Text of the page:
Essay on Kant And The Enlightenment Movement

1525 Words May 24th, 2016 null Page
Writing in 1784, Kant defined enlightenment as "emancipation from self-incurred tutelage", and while it is certainly true that enlightenment writers and thinkers were capable of profound disagreement among themselves, it is the common aspiration that Kant identifies which allows us to see a unified movement amongst diversity. Thus is the Enlightenment movement in which society should continue to endorse the freedom to question current situations and knowledge in order continue the ongoing process. Enlightenment, however, is not a utopian end but rather an ongoing process. In an enlightened society, a ruler or authority who is enlightened will recognize the benefits of encouraging free thought as part of this ongoing process, “… while this provisional order continues, each….should be left free to publish his criticisms of the faults of existing institutions”. By this definition, Kant did not believe he was existing in an enlightened age at the time he was writing, but rather an age of enlightenment – where progress was being made towards enlightenment, but it had as yet not been reached.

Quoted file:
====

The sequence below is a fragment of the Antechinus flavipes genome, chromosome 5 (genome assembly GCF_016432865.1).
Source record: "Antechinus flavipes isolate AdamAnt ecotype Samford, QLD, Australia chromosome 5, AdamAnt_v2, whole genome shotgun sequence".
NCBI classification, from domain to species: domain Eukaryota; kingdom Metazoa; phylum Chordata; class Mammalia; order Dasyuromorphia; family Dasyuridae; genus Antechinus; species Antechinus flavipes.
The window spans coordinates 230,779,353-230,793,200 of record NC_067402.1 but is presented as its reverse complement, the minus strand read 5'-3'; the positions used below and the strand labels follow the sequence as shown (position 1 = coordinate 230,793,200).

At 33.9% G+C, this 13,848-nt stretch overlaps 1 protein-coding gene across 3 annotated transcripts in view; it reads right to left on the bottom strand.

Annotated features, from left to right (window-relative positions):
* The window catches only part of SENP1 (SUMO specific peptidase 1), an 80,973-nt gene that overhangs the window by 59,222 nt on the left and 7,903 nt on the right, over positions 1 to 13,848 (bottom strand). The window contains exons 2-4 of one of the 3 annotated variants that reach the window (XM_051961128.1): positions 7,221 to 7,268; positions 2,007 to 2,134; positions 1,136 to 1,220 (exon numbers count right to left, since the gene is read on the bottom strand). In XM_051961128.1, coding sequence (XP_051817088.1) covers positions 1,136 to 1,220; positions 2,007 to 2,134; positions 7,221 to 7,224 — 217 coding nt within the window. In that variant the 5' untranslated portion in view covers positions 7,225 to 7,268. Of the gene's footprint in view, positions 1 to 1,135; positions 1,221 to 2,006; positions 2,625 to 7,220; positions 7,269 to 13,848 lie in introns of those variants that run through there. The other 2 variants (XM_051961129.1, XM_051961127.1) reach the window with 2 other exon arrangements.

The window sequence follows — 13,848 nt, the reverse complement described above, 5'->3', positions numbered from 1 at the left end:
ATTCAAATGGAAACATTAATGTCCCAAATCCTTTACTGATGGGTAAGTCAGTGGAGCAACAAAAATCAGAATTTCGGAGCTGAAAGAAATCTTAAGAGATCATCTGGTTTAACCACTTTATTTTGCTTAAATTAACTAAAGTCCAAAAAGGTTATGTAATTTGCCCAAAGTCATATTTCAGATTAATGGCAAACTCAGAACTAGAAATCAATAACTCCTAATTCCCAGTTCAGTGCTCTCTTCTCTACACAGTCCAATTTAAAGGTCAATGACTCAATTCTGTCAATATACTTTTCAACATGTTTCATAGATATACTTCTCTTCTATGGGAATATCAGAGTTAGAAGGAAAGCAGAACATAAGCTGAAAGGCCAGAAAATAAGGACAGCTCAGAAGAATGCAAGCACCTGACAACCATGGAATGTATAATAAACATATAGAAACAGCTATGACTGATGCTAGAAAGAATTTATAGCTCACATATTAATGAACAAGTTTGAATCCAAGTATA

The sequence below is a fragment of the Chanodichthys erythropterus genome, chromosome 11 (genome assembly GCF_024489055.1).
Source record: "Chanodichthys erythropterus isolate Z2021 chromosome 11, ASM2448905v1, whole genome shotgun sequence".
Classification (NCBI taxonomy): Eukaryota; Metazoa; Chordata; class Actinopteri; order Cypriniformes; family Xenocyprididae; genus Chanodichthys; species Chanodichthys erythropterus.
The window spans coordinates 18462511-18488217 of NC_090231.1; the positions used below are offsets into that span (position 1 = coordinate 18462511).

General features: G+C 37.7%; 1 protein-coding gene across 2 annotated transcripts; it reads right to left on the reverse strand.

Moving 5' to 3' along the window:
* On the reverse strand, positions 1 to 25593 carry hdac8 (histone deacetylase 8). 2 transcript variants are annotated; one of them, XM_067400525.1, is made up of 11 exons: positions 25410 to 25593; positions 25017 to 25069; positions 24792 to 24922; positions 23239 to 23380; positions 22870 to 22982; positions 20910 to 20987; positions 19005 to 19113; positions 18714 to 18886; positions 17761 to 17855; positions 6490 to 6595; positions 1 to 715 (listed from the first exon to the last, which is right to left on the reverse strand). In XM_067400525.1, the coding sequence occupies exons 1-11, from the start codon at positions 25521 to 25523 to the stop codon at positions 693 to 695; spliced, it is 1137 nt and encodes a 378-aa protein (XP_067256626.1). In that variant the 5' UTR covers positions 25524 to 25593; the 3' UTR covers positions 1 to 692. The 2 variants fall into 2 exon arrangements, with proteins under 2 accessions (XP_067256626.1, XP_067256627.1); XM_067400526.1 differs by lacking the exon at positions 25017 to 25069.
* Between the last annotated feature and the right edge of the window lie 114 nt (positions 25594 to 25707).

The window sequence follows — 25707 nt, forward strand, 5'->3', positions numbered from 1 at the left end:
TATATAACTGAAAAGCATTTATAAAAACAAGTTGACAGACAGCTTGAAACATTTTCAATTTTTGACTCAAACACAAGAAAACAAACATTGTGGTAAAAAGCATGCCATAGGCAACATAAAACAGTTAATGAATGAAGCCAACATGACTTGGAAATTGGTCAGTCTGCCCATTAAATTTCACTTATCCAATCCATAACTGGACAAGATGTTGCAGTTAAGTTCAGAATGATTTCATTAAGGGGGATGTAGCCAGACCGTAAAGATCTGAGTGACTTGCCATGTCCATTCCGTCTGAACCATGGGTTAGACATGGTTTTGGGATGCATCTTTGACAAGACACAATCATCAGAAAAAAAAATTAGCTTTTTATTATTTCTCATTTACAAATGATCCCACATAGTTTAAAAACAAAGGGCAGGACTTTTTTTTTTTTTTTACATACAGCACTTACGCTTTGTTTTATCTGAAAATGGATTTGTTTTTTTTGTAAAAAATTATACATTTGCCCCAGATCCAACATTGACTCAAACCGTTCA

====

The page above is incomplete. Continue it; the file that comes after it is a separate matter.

It was Edmund Bourke who, in 1789, first suggested that the French Revolution was started by the ideas and beliefs of the enlightenment philosophes. His argument is based on tradition, and that the situation in France at the time of his writing was due to the superstitions and ideas of the antiquarians – the philosophers who promoted enlightenment. These philosophers were not so much…

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